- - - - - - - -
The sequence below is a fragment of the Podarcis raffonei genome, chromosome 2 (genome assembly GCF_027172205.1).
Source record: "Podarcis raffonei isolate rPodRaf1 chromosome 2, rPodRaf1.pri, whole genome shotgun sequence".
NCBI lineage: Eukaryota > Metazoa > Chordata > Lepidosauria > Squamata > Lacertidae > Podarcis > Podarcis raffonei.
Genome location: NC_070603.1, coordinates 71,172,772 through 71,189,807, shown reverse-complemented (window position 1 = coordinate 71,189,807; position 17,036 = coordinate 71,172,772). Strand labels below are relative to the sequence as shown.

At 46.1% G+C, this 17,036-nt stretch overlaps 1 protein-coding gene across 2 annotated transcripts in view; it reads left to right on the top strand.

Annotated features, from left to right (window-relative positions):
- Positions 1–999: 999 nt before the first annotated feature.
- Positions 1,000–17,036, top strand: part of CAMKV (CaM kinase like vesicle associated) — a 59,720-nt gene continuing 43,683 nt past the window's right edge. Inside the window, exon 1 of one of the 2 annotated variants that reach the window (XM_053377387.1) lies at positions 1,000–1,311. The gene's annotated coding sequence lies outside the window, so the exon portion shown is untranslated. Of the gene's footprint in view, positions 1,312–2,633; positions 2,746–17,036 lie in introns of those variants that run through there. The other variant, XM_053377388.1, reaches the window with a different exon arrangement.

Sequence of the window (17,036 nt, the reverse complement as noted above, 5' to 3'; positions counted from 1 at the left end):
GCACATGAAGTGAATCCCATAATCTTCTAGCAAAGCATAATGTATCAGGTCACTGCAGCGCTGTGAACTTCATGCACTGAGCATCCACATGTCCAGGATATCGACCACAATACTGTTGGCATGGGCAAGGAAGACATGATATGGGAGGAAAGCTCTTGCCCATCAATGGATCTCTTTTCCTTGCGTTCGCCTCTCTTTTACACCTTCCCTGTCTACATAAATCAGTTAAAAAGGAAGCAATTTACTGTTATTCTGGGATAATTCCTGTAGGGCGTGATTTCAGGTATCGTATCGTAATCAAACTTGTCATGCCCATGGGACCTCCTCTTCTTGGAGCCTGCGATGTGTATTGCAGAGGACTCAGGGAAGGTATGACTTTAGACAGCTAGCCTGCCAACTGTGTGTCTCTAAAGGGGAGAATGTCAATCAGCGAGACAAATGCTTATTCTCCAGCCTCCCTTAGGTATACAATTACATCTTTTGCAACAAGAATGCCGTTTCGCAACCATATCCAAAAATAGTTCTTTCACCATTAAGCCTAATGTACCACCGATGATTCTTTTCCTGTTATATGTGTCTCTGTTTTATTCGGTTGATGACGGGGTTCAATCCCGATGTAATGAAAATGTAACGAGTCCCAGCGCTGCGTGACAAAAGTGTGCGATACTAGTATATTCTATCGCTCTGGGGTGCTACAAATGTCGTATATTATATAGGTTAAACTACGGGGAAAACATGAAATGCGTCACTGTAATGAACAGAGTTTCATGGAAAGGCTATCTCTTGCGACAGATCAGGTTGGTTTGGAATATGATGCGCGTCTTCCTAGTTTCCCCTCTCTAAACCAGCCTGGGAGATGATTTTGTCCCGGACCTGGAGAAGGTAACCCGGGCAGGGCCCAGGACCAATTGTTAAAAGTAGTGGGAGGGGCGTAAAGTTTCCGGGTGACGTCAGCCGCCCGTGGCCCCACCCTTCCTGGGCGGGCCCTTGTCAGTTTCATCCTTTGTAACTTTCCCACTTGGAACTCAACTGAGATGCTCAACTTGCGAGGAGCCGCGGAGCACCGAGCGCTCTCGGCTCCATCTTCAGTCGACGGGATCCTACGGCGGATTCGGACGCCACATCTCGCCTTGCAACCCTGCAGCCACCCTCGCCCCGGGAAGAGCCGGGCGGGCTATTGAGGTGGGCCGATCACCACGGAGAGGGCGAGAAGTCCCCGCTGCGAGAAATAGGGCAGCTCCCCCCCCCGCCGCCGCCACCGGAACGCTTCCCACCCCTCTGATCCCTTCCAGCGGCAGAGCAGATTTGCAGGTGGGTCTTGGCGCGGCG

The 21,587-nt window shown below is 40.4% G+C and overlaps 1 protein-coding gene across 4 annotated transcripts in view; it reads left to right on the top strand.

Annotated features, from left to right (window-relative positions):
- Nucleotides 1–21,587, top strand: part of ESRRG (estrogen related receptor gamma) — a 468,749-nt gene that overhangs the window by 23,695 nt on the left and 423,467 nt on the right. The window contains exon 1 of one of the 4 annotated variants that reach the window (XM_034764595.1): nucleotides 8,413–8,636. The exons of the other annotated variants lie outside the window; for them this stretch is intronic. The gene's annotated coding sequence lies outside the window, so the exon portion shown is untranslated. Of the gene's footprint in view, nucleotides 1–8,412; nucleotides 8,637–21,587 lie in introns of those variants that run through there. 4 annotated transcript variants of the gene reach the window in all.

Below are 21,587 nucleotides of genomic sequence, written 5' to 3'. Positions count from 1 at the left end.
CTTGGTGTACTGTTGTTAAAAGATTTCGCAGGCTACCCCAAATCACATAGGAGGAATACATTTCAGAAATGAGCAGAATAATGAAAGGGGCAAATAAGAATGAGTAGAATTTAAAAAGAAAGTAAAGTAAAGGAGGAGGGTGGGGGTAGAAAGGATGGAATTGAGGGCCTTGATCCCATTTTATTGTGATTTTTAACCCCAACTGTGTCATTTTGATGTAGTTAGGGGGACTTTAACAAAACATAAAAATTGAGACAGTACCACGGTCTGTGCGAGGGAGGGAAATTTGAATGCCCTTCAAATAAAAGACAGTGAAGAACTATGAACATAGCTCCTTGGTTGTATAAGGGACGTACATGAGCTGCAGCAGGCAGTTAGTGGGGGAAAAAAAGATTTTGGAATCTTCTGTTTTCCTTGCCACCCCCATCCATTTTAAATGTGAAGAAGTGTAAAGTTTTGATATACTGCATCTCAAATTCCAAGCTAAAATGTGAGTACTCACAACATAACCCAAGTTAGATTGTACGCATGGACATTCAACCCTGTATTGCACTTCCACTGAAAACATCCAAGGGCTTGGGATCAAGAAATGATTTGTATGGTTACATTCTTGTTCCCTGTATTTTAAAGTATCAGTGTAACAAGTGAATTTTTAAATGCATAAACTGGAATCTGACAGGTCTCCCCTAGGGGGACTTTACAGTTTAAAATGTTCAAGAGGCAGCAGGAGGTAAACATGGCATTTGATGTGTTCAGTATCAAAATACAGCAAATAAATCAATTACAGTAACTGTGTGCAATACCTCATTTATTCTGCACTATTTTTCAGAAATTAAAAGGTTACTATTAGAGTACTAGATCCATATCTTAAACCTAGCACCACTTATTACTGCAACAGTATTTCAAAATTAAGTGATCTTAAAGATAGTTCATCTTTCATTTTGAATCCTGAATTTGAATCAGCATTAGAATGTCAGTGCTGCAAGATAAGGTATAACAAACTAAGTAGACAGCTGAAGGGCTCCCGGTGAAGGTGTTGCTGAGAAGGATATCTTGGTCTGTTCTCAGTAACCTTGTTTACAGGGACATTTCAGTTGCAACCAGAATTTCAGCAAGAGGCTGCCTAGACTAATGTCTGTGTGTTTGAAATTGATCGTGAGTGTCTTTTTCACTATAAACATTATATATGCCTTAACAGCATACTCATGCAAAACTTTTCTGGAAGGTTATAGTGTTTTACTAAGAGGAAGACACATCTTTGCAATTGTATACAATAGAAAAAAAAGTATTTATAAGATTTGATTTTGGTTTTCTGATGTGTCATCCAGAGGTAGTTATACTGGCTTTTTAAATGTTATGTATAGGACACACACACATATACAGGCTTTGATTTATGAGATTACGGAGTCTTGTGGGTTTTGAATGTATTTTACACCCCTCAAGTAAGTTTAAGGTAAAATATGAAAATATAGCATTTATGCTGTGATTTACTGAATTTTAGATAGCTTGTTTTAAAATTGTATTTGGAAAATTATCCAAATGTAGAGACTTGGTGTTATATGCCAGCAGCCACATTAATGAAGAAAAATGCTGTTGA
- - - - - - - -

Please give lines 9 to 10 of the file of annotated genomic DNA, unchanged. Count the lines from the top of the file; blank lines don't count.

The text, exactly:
Sequence of the window (17,036 nt, the reverse complement as noted above, 5' to 3'; positions counted from 1 at the left end):
GCACATGAAGTGAATCCCATAATCTTCTAGCAAAGCATAATGTATCAGGTCACTGCAGCGCTGTGAACTTCATGCACTGAGCATCCACATGTCCAGGATATCGACCACAATACTGTTGGCATGGGCAAGGAAGACATGATATGGGAGGAAAGCTCTTGCCCATCAATGGATCTCTTTTCCTTGCGTTCGCCTCTCTTTTACACCTTCCCTGTCTACATAAATCAGTTAAAAAGGAAGCAATTTACTGTTATTCTGGGATAATTCCTGTAGGGCGTGATTTCAGGTATCGTATCGTAATCAAACTTGTCATGCCCATGGGACCTCCTCTTCTTGGAGCCTGCGATGTGTATTGCAGAGGACTCAGGGAAGGTATGACTTTAGACAGCTAGCCTGCCAACTGTGTGTCTCTAAAGGGGAGAATGTCAATCAGCGAGACAAATGCTTATTCTCCAGCCTCCCTTAGGTATACAATTACATCTTTTGCAACAAGAATGCCGTTTCGCAACCATATCCAAAAATAGTTCTTTCACCATTAAGCCTAATGTACCACCGATGATTCTTTTCCTGTTATATGTGTCTCTGTTTTATTCGGTTGATGACGGGGTTCAATCCCGATGTAATGAAAATGTAACGAGTCCCAGCGCTGCGTGACAAAAGTGTGCGATACTAGTATATTCTATCGCTCTGGGGTGCTACAAATGTCGTATATTATATAGGTTAAACTACGGGGAAAACATGAAATGCGTCACTGTAATGAACAGAGTTTCATGGAAAGGCTATCTCTTGCGACAGATCAGGTTGGTTTGGAATATGATGCGCGTCTTCCTAGTTTCCCCTCTCTAAACCAGCCTGGGAGATGATTTTGTCCCGGACCTGGAGAAGGTAACCCGGGCAGGGCCCAGGACCAATTGTTAAAAGTAGTGGGAGGGGCGTAAAGTTTCCGGGTGACGTCAGCCGCCCGTGGCCCCACCCTTCCTGGGCGGGCCCTTGTCAGTTTCATCCTTTGTAACTTTCCCACTTGGAACTCAACTGAGATGCTCAACTTGCGAGGAGCCGCGGAGCACCGAGCGCTCTCGGCTCCATCTTCAGTCGACGGGATCCTACGGCGGATTCGGACGCCACATCTCGCCTTGCAACCCTGCAGCCACCCTCGCCCCGGGAAGAGCCGGGCGGGCTATTGAGGTGGGCCGATCACCACGGAGAGGGCGAGAAGTCCCCGCTGCGAGAAATAGGGCAGCTCCCCCCCCCGCCGCCGCCACCGGAACGCTTCCCACCCCTCTGATCCCTTCCAGCGGCAGAGCAGATTTGCAGGTGGGTCTTGGCGCGGCG